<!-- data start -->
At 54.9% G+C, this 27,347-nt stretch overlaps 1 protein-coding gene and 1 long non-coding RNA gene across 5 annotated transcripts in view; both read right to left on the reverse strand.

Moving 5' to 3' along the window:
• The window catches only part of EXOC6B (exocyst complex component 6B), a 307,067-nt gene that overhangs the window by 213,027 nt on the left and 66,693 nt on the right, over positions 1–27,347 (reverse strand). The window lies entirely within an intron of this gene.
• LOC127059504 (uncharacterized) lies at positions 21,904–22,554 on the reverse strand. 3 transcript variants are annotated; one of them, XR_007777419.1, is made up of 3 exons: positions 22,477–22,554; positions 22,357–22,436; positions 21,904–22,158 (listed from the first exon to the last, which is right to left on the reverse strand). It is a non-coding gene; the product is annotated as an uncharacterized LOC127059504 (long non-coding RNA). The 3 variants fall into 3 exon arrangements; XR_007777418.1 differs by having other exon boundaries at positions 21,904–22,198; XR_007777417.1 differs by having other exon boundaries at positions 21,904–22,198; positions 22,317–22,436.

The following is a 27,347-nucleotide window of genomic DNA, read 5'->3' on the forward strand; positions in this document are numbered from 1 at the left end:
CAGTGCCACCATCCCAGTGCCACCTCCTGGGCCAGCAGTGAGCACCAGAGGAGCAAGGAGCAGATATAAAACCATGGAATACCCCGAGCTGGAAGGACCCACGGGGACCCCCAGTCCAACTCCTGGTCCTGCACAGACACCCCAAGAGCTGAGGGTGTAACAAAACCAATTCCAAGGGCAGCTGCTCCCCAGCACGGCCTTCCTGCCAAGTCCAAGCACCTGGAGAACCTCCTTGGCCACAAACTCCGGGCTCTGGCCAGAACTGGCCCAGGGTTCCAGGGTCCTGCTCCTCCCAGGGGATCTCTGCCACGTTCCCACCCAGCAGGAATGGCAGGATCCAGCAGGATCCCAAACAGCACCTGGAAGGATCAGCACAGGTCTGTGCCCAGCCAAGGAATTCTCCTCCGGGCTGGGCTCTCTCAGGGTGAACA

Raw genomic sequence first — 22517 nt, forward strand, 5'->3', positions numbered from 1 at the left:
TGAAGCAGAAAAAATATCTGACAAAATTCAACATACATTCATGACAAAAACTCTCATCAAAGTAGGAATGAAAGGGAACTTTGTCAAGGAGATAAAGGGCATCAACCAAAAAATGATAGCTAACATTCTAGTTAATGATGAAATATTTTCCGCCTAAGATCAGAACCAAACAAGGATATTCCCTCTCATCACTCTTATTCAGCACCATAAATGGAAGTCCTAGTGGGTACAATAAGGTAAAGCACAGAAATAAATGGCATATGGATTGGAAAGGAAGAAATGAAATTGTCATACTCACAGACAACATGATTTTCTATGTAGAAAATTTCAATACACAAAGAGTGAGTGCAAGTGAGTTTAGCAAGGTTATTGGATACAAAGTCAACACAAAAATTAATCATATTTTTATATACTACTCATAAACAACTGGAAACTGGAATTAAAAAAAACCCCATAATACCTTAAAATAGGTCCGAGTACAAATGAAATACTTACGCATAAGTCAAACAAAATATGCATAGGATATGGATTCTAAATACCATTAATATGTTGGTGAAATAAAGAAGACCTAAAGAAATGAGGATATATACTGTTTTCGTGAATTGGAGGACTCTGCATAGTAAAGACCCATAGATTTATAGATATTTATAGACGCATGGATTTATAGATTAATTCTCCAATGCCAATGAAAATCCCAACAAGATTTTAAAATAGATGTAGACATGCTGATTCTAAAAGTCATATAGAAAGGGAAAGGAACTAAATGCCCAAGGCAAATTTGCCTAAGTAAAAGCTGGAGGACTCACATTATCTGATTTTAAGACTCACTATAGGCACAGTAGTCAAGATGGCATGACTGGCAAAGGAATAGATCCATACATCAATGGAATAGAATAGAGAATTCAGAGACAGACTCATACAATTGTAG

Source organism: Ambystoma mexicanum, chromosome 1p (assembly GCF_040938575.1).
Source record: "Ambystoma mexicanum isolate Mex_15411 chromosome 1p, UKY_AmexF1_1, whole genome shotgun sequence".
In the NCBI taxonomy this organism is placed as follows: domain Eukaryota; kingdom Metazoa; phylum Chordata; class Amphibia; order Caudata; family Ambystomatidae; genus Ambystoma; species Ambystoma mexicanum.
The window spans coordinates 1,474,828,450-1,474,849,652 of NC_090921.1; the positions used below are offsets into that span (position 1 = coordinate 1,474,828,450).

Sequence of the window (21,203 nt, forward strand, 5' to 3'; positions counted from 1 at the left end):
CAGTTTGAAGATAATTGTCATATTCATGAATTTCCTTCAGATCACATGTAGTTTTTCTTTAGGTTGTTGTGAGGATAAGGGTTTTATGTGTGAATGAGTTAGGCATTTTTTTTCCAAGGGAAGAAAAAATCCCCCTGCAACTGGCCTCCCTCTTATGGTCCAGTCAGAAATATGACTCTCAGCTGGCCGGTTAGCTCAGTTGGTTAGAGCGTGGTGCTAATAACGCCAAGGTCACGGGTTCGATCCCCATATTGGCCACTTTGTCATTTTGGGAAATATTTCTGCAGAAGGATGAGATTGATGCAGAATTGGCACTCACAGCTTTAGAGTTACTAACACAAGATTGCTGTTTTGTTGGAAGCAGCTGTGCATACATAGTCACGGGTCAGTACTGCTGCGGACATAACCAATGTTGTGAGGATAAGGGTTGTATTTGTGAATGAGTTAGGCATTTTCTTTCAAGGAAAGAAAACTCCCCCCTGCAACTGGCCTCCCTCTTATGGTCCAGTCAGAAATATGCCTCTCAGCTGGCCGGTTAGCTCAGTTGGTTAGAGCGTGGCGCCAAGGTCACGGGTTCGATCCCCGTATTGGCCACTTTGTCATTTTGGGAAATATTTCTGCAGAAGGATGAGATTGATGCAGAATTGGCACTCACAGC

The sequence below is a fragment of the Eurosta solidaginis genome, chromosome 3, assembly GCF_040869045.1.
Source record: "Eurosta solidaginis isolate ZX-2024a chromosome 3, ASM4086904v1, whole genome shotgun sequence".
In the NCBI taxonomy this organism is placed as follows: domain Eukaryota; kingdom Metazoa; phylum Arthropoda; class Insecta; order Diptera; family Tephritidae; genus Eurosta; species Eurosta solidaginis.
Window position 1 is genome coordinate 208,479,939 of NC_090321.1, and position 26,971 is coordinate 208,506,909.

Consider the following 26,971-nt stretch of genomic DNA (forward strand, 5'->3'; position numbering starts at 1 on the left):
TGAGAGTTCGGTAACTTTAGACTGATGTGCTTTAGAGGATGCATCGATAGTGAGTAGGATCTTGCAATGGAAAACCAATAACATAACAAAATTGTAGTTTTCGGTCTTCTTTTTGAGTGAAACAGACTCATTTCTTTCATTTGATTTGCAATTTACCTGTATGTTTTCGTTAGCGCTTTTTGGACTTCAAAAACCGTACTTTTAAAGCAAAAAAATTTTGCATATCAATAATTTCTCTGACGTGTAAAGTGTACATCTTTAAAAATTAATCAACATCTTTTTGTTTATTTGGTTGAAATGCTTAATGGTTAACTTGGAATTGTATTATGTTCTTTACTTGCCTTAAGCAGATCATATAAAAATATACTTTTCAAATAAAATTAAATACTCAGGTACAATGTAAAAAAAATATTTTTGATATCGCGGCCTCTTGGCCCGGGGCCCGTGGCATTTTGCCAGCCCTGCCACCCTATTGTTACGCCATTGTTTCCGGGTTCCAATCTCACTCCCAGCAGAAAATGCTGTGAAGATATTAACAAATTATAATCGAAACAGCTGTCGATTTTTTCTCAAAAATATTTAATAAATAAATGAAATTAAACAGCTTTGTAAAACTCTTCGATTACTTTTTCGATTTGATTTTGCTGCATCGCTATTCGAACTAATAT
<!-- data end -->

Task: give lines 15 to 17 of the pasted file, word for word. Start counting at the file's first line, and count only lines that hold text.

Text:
The sequence below is a fragment of the Eurosta solidaginis genome, chromosome 3, assembly GCF_040869045.1.
Source record: "Eurosta solidaginis isolate ZX-2024a chromosome 3, ASM4086904v1, whole genome shotgun sequence".
In the NCBI taxonomy this organism is placed as follows: domain Eukaryota; kingdom Metazoa; phylum Arthropoda; class Insecta; order Diptera; family Tephritidae; genus Eurosta; species Eurosta solidaginis.